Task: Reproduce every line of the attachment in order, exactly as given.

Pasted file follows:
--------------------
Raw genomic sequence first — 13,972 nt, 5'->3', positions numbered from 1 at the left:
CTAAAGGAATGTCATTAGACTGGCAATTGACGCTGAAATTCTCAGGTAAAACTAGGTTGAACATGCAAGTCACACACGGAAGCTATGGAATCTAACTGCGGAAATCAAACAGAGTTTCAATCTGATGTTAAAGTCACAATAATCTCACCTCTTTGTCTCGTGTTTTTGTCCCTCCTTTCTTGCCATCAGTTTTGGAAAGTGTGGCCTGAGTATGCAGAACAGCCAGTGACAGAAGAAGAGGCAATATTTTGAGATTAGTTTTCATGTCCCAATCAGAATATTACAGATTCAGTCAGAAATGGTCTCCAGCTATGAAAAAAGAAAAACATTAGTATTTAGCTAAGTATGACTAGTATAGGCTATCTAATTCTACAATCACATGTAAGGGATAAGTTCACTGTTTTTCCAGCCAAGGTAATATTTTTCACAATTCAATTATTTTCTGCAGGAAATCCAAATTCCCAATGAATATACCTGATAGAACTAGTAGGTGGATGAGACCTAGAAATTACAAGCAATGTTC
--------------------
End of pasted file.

Raw genomic sequence first — 13,972 nt, 5'->3', positions numbered from 1 at the left:
CTAAAGGAATGTCATTAGACTGGCAATTGACGCTGAAATTCTCAGGTAAAACTAGGTTGAACATGCAAGTCACACACGGAAGCTATGGAATCTAACTGCGGAAATCAAACAGAGTTTCAATCTGATGTTAAAGTCACAATAATCTCACCTCTTTGTCTCGTGTTTTTGTCCCTCCTTTCTTGCCATCAGTTTTGGAAAGTGTGGCCTGAGTATGCAGAACAGCCAGTGACAGAAGAAGAGGCAATATTTTGAGATTAGTTTTCATGTCCCAATCAGAATATTACAGATTCAGTCAGAAATGGTCTCCAGCTATGAAAAAAGAAAAACATTAGTATTTAGCTAAGTATGACTAGTATAGGCTATCTAATTCTACAATCACATGTAAGGGATAAGTTCACTGTTTTTCCAGCCAAGGTAATATTTTTCACAATTCAATTATTTTCTGCAGGAAATCCAAATTCCCAATGAATATACCTGATAGAACTAGTAGGTGGATGAGACCTAGAAATTACAAGCAATGTTC